Elsewhere, Margot Robbie’s Kayla also does a great job as a composite character. Kayla is essentially our surrogate. The scene of her in Ailes’ office as she is subtly asked to betray her soul to a predator is gobsmackingly scary. It is in this scene that the thought of “why can’t you just walk away” is extinguished because so many elements are in play. The conversation is not immediately discernible as sexual harassment, but Ailes is a skilled predator in playing the game of backing off and pushing it further. When all else fails, he gently, Iike a little lamb, holds you hostage with your career. It is just not easy to stand up and walk away from that.
Bombshell feels like a greatest hits package – we get all the momentous moments that change history. Don’t accept the unacceptable; speak up; get help; say no to the objectification of your body; stand up to sexual harassment in your workplace. If the message is blunt and the plot’s denouement stodgy, it is all smoothed out by the fine acting. Credit must be given for a nuanced way of telling the story, but it feels over-packed with many pulled punches. What should detonate with stand-up chest-thumping fervour becomes just a flurry of small explosions with little impact.
Netflix will be streaming the classic animes from Studio Ghibli from February. Ponyo on the Cliff by the Sea, Spirited Away, Kiki’s Delivery Service… I am sure everyone has their favourite and this is mine…
My Neighbour Totoro has become one of the most beloved family films of all time. Interestingly, the first time I saw it wasn’t in its original opening year of 1988. At that time I was still in the army and all things masculine. What I presumed was a cheesy anime of an outlandish grey creature didn’t entice me one bit. The first time I saw the anime was from a Studio Ghibli DVD boxset a few years later, but I distinctively recalled that it didn’t floor me. It was in 1998, one rainy night in my university, during a screening in a theatre, I finally ‘got’ it. When the lights came on, I could see tears and smiles on a lot of my classmates’ faces.
What did I ‘get’ that night? I finally understood why it’s revered as a masterpiece for a cartoon. It didn’t use the traditional narrative structure and the usual plot devices to tell its story. This film has NO villains. NO fight scenes. NO angry disbelieving parents. NO suspicious characters with ulterior motives. NO red herrings. NO plot twists and turns. NO fighting between the two sisters (in fact during the first hour both sisters’ moods and attitudes are similar. If it’s Hollywood their behavior will be the opposite, acting as counterpoints). NO scary monsters. NO lesson learned arcs for main characters. On paper it looks like a disaster because the ingredients for a story are just not there. But oh man… the film works so well. If you can’t marvel at it, it is because of one of three reasons – you are immature, you have a heart of stone or you have just broken up with someone.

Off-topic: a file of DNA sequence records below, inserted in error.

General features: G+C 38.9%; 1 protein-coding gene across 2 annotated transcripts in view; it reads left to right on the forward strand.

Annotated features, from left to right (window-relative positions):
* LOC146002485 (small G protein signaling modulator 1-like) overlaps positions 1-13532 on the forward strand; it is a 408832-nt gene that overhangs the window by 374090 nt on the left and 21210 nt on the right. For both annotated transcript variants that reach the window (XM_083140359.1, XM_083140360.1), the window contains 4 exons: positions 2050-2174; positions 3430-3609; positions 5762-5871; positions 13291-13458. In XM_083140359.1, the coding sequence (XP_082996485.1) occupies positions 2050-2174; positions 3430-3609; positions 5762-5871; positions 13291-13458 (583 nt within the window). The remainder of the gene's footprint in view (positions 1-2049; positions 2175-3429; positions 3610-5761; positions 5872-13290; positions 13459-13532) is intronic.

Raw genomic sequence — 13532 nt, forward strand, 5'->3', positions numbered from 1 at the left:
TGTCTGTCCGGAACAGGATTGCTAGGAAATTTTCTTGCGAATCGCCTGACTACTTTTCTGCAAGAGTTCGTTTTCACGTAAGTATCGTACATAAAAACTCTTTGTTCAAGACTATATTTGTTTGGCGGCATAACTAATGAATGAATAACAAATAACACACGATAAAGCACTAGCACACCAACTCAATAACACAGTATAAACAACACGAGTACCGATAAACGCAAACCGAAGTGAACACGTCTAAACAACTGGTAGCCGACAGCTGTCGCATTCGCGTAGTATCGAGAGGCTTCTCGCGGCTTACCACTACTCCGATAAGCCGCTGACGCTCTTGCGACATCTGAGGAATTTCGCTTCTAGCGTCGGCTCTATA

The film does not work on the premise of threats or conflicts but on situations. It is suffused with the joy of country living (no long faces here, complaining of boredom). It unites the unique vision of Miyazaki with a feel-good tale of childlike wonder, true originality and pure enchantment. You will find nothing emotionally manipulative here.
Since that evening at the university, I have seen it at least five more times and every time I would still notice stuff that I have missed in my last viewing. Last night I saw an early scene where Satsuki first lay eyes on their new rundown house and shook on a wooden pillar. Debris falls, she laughs heartily. Mei follows her sis and does the same, debris falls more violently. Everybody, including their dad laughs. If this is any other movie, a foreshadowing doom music will ring out, dad’s face contorted in mortal danger and to seal the deal, dad will sprout some warning to the kids. I also noticed in this latest viewing that ghosts, goblins and boogeyman are mentioned but the words are uttered in a sense of wonder, not of doom. Try also to name a cartoon with a sick parent/adult (I know… Pixar’s Up)… there are not many and I am going to say the ill adult is used as the focus point to tell the bigger story. In this film, illness is treated as a matter of fact.
I love this movie. It is a film that teaches you how the world should be and how we should live and want to live our life.